PIF’s acquisition of Saudi football clubs sets stage for sports revolution

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With Saudi Arabia’s Public Investment Fund (PIF) announcing it would be acquiring a large percentage of four major Saudi football clubs, the move is set to be a game changer for sports in the Kingdom.

The $600-billion fund, which owns Newcastle United FC as well, will acquire 75 percent of Al Ahli, Al Hilal, Al Ittihad – who recently signed a contract with Karim Benzema – and Al Nassr – which iconic footballer Cristiano Ronaldo plays for – as part of a project launched by Crown Prince Mohammed bin Salman.

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Meanwhile, each club’s NGOs will own the other 25 percent.

“The privatization and ownership transfer of clubs aims to accelerate progress in a variety of sports across the Kingdom, further growing participation, providing cutting edge facilities, increasing competition, and nurturing future champions,” the Saudi Press Agency (SPA) reported.

According to the PIF, transferring the four clubs will “unleash various commercial opportunities, including investment, partnership and sponsorships across numerous sports.”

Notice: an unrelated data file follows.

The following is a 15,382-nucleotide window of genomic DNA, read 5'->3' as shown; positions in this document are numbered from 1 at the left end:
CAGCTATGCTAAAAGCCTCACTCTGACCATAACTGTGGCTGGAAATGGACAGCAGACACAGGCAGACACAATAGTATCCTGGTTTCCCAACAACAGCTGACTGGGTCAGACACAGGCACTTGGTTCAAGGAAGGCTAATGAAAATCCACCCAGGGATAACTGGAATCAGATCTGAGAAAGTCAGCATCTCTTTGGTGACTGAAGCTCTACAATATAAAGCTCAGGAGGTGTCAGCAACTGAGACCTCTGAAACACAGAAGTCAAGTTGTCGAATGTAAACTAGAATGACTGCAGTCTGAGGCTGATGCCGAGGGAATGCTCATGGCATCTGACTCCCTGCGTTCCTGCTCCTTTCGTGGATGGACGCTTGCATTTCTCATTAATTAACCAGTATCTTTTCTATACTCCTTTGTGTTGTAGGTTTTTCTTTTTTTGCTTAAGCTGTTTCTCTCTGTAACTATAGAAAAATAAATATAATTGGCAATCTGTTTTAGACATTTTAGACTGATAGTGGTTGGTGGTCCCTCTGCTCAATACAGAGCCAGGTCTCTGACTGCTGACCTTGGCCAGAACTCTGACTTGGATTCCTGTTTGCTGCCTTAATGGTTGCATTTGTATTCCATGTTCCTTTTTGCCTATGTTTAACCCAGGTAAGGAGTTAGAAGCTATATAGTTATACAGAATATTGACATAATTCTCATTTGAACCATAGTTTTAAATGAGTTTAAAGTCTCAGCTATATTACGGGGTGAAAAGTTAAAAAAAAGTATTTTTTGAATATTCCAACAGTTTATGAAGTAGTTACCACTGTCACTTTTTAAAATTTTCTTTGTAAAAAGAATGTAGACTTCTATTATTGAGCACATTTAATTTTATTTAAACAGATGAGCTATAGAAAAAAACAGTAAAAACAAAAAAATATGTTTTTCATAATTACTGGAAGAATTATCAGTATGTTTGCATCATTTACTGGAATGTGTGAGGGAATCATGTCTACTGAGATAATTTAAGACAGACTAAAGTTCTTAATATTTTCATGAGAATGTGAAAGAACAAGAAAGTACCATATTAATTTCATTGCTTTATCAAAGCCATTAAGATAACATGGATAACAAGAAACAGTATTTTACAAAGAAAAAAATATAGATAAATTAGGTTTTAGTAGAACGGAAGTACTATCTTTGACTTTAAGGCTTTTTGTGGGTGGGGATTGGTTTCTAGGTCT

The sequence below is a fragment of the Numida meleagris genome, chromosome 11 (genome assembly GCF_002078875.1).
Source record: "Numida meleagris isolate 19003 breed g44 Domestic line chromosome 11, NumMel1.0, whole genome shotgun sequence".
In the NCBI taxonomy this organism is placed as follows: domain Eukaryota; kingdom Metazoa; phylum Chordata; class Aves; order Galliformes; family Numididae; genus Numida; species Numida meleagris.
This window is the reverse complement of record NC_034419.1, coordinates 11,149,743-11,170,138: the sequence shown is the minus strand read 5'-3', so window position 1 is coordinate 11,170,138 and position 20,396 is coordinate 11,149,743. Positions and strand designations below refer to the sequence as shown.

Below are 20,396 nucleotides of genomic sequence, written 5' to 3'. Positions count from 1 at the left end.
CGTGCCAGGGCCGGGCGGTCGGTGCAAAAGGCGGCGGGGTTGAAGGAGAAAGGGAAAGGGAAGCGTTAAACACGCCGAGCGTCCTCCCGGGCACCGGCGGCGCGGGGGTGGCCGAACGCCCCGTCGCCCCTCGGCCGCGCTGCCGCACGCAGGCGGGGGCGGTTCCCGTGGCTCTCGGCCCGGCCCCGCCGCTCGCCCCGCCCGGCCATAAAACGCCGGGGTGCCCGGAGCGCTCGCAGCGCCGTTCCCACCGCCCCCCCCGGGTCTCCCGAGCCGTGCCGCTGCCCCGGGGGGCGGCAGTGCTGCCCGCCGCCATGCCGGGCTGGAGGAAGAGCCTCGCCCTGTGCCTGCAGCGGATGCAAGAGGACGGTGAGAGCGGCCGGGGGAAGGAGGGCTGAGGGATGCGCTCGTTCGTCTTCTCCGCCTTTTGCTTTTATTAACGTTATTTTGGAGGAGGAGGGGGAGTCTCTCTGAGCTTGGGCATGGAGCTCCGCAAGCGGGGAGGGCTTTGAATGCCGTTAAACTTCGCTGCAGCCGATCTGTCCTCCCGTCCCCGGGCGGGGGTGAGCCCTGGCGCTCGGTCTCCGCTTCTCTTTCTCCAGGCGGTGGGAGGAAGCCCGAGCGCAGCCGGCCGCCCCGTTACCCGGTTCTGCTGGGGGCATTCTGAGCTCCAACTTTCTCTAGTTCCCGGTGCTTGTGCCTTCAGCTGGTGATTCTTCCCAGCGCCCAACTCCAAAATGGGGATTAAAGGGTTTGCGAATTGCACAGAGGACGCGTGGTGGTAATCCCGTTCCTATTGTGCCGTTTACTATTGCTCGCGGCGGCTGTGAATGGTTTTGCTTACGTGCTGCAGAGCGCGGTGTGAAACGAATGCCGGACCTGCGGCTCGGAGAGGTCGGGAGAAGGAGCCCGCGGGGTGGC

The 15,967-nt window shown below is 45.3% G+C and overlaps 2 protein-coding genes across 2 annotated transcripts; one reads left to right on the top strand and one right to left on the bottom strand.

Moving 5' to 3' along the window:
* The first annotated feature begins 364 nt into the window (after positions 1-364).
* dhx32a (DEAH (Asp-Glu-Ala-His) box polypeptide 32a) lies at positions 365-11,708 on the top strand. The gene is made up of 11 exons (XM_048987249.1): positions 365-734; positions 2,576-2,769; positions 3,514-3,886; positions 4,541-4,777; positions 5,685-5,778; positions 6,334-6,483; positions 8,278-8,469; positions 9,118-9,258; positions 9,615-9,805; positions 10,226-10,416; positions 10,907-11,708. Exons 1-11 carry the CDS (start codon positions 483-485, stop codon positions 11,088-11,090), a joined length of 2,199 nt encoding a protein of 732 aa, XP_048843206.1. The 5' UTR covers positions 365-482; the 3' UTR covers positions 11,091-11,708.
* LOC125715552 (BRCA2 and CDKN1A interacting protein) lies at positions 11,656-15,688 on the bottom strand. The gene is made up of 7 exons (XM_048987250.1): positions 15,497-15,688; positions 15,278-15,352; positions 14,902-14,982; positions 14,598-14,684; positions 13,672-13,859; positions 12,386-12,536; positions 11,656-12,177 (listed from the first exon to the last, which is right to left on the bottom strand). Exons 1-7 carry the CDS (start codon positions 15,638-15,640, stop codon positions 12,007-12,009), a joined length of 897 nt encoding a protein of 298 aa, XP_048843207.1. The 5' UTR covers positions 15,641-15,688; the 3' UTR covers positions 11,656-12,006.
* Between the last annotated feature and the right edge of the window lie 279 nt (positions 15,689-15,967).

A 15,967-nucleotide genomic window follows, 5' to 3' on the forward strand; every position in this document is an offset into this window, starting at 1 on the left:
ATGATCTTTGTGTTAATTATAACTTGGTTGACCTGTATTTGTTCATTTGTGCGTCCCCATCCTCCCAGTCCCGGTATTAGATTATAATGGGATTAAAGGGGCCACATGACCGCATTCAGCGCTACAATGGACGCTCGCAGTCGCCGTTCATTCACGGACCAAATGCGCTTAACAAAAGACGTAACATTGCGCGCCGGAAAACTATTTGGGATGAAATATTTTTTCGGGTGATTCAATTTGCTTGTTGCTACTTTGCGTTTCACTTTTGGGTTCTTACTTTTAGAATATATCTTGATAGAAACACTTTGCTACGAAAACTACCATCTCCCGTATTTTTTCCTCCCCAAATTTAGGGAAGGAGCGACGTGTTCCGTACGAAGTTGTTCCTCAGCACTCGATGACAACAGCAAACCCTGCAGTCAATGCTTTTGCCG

Saudi Arabia fans inside the stadium before a match. (File photo: Reuters)
Saudi Arabia fans inside the stadium before a match. (File photo: Reuters)

Creating ‘massive’ opportunities

The move will also significantly impact Saudi Arabia’s sports scene, both domestically and internationally, according to Sports Marketing Specialist and Writer Khalid al-Rubian.

“The impact will be huge, whether domestically or internationally,” al-Rubian told Al Arabiya English.

“The greatest domestic impact of this decision will be creating massive opportunities for Saudi youth. There will be 30,000 to 40,000 jobs created in just the first two years, which is a great indicator of the Kingdom’s continued investment and support for the youth and their employment.”